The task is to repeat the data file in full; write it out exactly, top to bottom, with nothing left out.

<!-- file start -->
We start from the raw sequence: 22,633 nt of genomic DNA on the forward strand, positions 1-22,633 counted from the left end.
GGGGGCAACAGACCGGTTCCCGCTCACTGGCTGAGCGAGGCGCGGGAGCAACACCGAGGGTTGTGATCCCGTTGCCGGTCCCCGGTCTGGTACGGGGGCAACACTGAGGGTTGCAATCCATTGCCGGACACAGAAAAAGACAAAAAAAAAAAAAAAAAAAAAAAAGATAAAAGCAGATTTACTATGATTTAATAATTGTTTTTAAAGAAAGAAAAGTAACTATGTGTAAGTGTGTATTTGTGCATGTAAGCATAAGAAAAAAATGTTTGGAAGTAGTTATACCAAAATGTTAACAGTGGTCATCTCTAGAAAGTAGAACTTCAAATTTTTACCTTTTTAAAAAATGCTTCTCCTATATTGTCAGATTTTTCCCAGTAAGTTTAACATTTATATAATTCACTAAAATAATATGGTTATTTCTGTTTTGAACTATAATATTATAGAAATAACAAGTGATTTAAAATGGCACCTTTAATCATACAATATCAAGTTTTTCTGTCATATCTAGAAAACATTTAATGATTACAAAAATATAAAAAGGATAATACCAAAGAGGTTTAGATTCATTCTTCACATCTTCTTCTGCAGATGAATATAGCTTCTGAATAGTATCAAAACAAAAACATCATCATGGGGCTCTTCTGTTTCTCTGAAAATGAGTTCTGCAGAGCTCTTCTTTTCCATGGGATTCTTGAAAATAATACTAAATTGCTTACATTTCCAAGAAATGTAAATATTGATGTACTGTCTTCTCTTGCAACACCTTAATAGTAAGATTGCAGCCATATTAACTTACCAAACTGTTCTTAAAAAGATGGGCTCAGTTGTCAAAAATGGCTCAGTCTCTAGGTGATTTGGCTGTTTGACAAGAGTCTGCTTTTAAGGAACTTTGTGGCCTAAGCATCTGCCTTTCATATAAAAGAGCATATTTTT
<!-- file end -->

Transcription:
We start from the raw sequence: 22,633 nt of genomic DNA on the forward strand, positions 1-22,633 counted from the left end.
GGGGGCAACAGACCGGTTCCCGCTCACTGGCTGAGCGAGGCGCGGGAGCAACACCGAGGGTTGTGATCCCGTTGCCGGTCCCCGGTCTGGTACGGGGGCAACACTGAGGGTTGCAATCCATTGCCGGACACAGAAAAAGACAAAAAAAAAAAAAAAAAAAAAAAAGATAAAAGCAGATTTACTATGATTTAATAATTGTTTTTAAAGAAAGAAAAGTAACTATGTGTAAGTGTGTATTTGTGCATGTAAGCATAAGAAAAAAATGTTTGGAAGTAGTTATACCAAAATGTTAACAGTGGTCATCTCTAGAAAGTAGAACTTCAAATTTTTACCTTTTTAAAAAATGCTTCTCCTATATTGTCAGATTTTTCCCAGTAAGTTTAACATTTATATAATTCACTAAAATAATATGGTTATTTCTGTTTTGAACTATAATATTATAGAAATAACAAGTGATTTAAAATGGCACCTTTAATCATACAATATCAAGTTTTTCTGTCATATCTAGAAAACATTTAATGATTACAAAAATATAAAAAGGATAATACCAAAGAGGTTTAGATTCATTCTTCACATCTTCTTCTGCAGATGAATATAGCTTCTGAATAGTATCAAAACAAAAACATCATCATGGGGCTCTTCTGTTTCTCTGAAAATGAGTTCTGCAGAGCTCTTCTTTTCCATGGGATTCTTGAAAATAATACTAAATTGCTTACATTTCCAAGAAATGTAAATATTGATGTACTGTCTTCTCTTGCAACACCTTAATAGTAAGATTGCAGCCATATTAACTTACCAAACTGTTCTTAAAAAGATGGGCTCAGTTGTCAAAAATGGCTCAGTCTCTAGGTGATTTGGCTGTTTGACAAGAGTCTGCTTTTAAGGAACTTTGTGGCCTAAGCATCTGCCTTTCATATAAAAGAGCATATTTTT